After a bit of a lull in restaurant openings over the last several years, 2014 was a banner year for restaurateurs, both old and new. New to the table were several chef-owned restaurants, signaling an uptick in the economy, as well as flashier restaurants housed inside the Graton Casino and Resort. Cuisine focused on local products has become almost de rigeur, with local meats becoming even more of a player. Ethnic flavors are becoming increasingly mainstream as the world gets smaller and palates expand. Also this year: A number of pop-ups and food trucks have found brick-and-mortar spots to compliment, rather than eliminate, their mobile kitchens.
What we’ve seen less of? Traditional European menus have gone the way of the dinosaur. Instead, we’re seeing more “fusion” menus that include traditional sauces and preparations with newer flavors. Southeast Asian restaurants are eschewing their Americanized versions of dishes and lesser-known cuisines like Korean, authentic Japanese (ramen, donburri) and Vietnamese taking the forefront.
We’re also excited to see unexpected types of meat on many menus, including lots of locally-raised rabbit and goat along with serious offal (not just the gross-out stuff we saw several years ago) including tongue, heart, myriad sausages, kidney, liver and tripe on many menus, along with plenty of bone marrow and natural gelatins.
The good news in all of this is that local palates are broadening, and restaurant patrons are embracing the creativity of chefs. And though prices have risen considerably, we’re also beginning to get used to the idea that locally-produced, sustainable food comes at a price. But oh, what flavor.
Here are a few of our favorite restaurant openings of 2014.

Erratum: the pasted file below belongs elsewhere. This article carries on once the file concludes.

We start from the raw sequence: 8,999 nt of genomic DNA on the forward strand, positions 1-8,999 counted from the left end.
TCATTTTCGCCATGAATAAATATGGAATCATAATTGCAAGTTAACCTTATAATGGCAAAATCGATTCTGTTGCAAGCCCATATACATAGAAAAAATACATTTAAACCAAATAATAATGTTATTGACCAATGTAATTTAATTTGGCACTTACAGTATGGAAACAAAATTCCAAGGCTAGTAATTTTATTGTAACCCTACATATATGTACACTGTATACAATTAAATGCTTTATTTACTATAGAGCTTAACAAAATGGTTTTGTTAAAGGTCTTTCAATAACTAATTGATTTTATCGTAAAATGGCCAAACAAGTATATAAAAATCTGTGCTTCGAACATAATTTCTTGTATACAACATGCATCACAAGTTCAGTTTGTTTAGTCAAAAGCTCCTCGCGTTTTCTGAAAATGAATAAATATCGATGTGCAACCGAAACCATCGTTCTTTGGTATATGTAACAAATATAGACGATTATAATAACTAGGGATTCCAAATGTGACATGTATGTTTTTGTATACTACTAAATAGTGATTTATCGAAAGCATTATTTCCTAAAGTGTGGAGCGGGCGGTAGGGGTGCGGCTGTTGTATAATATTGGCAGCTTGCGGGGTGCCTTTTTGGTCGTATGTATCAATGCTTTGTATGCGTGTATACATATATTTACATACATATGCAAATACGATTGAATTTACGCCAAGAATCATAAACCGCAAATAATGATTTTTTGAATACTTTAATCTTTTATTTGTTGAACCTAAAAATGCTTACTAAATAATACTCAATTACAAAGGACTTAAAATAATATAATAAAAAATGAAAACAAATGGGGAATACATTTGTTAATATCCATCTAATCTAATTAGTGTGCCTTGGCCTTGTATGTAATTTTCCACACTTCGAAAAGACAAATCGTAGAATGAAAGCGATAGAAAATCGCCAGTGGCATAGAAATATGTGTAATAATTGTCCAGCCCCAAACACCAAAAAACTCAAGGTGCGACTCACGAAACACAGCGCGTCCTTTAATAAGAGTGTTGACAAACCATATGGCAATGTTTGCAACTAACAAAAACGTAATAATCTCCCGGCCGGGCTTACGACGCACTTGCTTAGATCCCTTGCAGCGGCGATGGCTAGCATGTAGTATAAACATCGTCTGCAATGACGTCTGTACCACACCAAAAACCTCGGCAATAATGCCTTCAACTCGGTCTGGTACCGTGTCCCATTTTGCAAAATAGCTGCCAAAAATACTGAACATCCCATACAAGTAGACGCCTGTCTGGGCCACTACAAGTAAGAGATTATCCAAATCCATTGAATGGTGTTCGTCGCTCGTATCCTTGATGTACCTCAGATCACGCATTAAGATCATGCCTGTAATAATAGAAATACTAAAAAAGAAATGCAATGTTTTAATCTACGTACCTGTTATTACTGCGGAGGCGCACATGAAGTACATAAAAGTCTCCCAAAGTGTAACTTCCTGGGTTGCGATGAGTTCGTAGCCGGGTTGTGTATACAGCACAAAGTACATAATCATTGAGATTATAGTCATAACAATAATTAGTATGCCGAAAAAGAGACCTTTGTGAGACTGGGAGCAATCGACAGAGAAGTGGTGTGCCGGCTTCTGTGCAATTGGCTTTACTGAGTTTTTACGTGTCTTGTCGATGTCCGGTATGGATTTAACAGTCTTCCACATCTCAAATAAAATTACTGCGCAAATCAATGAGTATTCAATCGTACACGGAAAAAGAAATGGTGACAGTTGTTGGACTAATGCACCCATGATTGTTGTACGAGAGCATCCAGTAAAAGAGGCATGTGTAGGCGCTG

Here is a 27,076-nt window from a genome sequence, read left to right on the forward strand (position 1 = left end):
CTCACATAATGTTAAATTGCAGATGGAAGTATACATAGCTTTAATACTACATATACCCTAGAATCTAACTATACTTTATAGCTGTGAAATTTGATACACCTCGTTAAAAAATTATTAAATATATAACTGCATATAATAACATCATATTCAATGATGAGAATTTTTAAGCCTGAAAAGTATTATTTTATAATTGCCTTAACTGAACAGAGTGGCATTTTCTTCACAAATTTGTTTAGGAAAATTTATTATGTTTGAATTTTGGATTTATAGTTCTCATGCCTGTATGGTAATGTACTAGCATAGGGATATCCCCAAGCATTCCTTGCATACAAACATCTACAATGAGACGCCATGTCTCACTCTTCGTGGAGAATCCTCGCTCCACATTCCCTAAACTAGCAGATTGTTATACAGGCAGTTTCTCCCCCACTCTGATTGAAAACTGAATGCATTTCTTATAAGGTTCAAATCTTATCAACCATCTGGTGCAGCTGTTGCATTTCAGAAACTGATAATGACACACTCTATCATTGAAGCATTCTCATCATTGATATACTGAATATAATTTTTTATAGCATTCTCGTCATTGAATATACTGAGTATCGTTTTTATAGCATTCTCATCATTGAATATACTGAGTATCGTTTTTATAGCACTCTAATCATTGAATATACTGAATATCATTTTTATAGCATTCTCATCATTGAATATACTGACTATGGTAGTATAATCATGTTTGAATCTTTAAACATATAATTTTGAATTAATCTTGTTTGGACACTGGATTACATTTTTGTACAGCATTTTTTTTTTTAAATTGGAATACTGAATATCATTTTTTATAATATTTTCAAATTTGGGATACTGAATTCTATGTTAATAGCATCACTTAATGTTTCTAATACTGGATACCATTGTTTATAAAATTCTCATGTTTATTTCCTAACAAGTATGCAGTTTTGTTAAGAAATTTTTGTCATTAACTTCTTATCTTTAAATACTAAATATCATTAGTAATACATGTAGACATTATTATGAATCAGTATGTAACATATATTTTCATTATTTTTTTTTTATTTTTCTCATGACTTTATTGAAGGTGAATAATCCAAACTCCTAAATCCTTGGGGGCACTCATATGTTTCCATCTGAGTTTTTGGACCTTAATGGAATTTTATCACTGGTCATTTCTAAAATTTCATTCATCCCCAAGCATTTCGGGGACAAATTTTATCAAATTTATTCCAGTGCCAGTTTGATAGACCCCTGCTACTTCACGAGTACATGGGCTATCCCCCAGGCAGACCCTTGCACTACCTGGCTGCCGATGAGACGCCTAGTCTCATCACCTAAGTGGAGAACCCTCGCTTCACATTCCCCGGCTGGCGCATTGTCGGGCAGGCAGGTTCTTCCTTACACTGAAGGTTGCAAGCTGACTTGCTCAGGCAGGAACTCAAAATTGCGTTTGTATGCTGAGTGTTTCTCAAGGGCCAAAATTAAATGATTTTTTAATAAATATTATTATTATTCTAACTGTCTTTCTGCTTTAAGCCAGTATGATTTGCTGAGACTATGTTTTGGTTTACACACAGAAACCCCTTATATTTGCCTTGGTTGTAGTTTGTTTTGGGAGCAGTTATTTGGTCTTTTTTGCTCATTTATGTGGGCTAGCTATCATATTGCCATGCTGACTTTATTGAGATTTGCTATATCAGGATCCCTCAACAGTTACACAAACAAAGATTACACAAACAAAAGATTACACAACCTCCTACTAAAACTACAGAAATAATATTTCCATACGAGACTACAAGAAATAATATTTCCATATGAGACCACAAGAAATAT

One of my favorite openings of the year has to be this Railroad Square charmer. It’s hard to nail down why I’ve been so smitten, but the combination of comfort and luxury just work. Chef Darren McRonald has perfected the roast chicken with crispy skin and juicy, tender meat (both light and dark), serving up the bird with a light pan sauce and two dreamy spinach Parmesan pancakes. It’s everything a roast chicken should be, which is comforting and hearty, homey and succulent. Housed in the former Syrah Bistro. The interior is familiar, with an open kitchen and cozy dining room, but the space now has better seating and a more open feel. The interior courtyard, always a bit exposed, noisy, and uncomfortable, has been sectioned off, giving it a more unified feeling. The rest of the menu is brief and fairly consistent (though seasonal ingredients come and go) with plenty of rib-sticking entrées including fish tacos, cheeseburgers, skirt steak, lamb, and Manila clams with chorizo. What’s we’ve been inspired by, however, are the daily specials, such as a crab cake po’boy and fried green tomatoes. And don’t miss the bacon-wrapped dates with paprika, honey, and lemon. Dessert is just as inspired and just as comforting. Rich carrot cake with cream cheese frosting (notice the golden raisins, a nice touch), warm rhubarb and strawberry crumbles with whipped cream, or so-worth-it house made ice cream. What seemed a stumbling block, adding a 17 percent tip to the bill, has been eliminated. Though the idea is noble (and will hopefully catch on), Sonoma County just wasn’t ready. Open Mon-Fri lunch, nightly dinner, and Sat-Sun brunch. 205 5th St. at Wilson St., Santa Rosa, 707-545-4300.